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This was an interesting read. The beginning of the story is intriguing, so it hooked me right away. But as I got to know Charlotte, the main character, I found her naïveté was borderline stupidity. The lengths she went to get to her sister in order to “save” her were right down senseless. Of course she figured it out when she’s trapped in the asylum with pretty much no way out. I thought she became a better character towards the end, maybe because of the secondary characters she befriends.  It kept me thinking that the folks at the asylum probably knew who she was, but it wasn’t as simple  as that. Overall, I’d say, it was an entertaining read.
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this was something very different from what I  usually read.  It held my interest throughtout.  The story of 2 sisters from a family with  a very controlling mother.  The stronger of  the 2 having some personality problems that end up confining her to an institution.  The weaker of  the two makes up her mind to get to the  bottom of what goes on behind the closed doors.  It just goes to show how strong the family bonds are.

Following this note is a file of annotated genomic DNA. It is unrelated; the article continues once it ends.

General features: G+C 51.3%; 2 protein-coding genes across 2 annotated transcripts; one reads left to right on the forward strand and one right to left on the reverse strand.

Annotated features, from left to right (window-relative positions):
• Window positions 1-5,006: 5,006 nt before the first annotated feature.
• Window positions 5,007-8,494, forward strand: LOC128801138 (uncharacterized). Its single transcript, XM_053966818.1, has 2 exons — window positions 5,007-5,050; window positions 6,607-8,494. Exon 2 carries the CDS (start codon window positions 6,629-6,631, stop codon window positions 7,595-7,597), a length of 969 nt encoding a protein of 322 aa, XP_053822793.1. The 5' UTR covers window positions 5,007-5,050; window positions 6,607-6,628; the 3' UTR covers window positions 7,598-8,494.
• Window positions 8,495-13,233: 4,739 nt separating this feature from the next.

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This is a rather slow-paced book that seems to have been very well researched.  I had a hard time believing Charlotte had such an easy time getting herself committed (actually, I had a hard time believing she WANTED to get herself committed!) and since that's the main premise of the book, much of it didn't ring true for me.

There are some fascinating - and horrible - details about how women were treated in this time period and in particular how they were treated in these asylums.  The story itself, though, tended to drag a bit for me.

It's a fairly interesting book, but not a page-turner for me.